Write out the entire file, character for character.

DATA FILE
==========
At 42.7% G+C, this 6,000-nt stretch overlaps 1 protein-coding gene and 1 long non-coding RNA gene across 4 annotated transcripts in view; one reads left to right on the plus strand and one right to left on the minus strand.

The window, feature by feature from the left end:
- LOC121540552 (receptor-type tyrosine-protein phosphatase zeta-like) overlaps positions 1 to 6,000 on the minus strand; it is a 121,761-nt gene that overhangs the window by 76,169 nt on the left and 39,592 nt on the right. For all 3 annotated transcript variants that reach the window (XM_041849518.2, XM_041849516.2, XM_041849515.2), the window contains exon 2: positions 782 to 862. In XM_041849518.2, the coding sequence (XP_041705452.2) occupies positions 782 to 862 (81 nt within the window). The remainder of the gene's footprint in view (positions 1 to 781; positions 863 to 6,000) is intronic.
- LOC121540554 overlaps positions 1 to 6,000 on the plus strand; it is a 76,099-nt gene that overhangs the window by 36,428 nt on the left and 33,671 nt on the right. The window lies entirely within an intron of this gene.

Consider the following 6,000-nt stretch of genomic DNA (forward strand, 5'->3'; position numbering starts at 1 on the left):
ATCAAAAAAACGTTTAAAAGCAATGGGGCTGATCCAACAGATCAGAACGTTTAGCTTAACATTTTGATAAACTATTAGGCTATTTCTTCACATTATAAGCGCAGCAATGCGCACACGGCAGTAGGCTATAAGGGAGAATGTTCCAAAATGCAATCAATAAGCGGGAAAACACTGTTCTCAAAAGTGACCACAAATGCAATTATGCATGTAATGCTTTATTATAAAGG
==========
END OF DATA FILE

At 42.7% G+C, this 6,000-nt stretch overlaps 1 protein-coding gene and 1 long non-coding RNA gene across 4 annotated transcripts in view; one reads left to right on the plus strand and one right to left on the minus strand.

The window, feature by feature from the left end:
- LOC121540552 (receptor-type tyrosine-protein phosphatase zeta-like) overlaps positions 1 to 6,000 on the minus strand; it is a 121,761-nt gene that overhangs the window by 76,169 nt on the left and 39,592 nt on the right. For all 3 annotated transcript variants that reach the window (XM_041849518.2, XM_041849516.2, XM_041849515.2), the window contains exon 2: positions 782 to 862. In XM_041849518.2, the coding sequence (XP_041705452.2) occupies positions 782 to 862 (81 nt within the window). The remainder of the gene's footprint in view (positions 1 to 781; positions 863 to 6,000) is intronic.
- LOC121540554 overlaps positions 1 to 6,000 on the plus strand; it is a 76,099-nt gene that overhangs the window by 36,428 nt on the left and 33,671 nt on the right. The window lies entirely within an intron of this gene.

Consider the following 6,000-nt stretch of genomic DNA (forward strand, 5'->3'; position numbering starts at 1 on the left):
ATCAAAAAAACGTTTAAAAGCAATGGGGCTGATCCAACAGATCAGAACGTTTAGCTTAACATTTTGATAAACTATTAGGCTATTTCTTCACATTATAAGCGCAGCAATGCGCACACGGCAGTAGGCTATAAGGGAGAATGTTCCAAAATGCAATCAATAAGCGGGAAAACACTGTTCTCAAAAGTGACCACAAATGCAATTATGCATGTAATGCTTTATTATAAAGG